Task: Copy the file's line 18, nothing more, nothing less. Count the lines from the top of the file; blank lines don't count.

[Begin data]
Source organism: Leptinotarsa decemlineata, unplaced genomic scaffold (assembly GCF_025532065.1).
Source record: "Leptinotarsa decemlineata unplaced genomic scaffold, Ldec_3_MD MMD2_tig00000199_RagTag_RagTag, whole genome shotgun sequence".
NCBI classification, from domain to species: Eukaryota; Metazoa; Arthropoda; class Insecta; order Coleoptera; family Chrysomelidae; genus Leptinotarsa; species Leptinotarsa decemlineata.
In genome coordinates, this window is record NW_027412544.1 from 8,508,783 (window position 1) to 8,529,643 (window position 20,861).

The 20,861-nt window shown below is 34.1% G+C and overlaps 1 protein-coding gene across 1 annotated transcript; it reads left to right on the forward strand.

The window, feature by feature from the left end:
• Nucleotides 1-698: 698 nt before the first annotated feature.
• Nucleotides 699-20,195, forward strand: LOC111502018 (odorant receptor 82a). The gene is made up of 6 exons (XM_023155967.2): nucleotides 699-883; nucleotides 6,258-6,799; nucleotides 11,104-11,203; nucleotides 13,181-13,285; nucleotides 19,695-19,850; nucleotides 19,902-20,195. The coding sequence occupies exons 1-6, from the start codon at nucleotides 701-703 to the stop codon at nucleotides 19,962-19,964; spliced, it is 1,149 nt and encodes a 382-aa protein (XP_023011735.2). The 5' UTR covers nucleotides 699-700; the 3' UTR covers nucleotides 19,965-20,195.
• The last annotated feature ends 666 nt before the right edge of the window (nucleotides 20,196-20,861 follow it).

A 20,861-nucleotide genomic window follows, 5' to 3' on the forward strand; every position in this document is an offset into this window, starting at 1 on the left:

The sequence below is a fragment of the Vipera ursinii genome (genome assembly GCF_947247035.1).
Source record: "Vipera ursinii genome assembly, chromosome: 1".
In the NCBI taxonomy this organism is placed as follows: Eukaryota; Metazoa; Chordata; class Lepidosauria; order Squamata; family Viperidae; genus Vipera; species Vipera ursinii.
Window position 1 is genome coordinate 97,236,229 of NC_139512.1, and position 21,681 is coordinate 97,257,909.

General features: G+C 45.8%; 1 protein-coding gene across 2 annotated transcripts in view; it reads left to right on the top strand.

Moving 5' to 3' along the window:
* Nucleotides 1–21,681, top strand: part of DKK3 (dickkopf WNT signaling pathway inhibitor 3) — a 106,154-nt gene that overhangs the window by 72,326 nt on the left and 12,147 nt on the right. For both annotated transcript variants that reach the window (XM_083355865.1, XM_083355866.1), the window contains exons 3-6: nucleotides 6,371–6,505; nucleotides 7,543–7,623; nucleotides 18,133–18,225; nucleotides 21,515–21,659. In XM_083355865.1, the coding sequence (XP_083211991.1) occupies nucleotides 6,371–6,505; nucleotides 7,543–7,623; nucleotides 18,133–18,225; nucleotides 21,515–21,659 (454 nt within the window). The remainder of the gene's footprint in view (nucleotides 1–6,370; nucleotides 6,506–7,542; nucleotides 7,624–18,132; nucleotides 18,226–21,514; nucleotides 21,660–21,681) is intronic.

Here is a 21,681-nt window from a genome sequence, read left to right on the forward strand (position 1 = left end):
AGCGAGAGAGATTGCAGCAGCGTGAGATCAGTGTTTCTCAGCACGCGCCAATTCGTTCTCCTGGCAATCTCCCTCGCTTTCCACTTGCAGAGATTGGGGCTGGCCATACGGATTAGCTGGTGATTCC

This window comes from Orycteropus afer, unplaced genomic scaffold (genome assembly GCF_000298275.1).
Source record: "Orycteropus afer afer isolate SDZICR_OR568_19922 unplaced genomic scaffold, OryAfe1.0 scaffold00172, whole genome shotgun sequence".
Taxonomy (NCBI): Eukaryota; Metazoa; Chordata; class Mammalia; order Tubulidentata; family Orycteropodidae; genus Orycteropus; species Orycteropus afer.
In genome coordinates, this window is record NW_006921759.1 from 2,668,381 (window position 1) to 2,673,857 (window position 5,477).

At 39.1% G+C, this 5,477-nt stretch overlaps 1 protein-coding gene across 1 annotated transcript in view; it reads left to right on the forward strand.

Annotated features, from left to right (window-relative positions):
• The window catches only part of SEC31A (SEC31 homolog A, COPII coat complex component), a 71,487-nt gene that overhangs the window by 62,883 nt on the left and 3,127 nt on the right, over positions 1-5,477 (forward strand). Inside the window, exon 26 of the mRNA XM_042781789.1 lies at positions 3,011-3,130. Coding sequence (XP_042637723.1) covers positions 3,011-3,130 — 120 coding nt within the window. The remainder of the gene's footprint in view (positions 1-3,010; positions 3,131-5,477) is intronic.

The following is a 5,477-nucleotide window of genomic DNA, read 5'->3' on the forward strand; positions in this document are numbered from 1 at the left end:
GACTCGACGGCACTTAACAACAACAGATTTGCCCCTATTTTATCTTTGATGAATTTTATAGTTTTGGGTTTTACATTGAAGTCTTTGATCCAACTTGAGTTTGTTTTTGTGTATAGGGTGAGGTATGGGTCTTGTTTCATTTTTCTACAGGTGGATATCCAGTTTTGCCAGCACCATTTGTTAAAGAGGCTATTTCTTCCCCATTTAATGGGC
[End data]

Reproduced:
Here is a 21,681-nt window from a genome sequence, read left to right on the forward strand (position 1 = left end):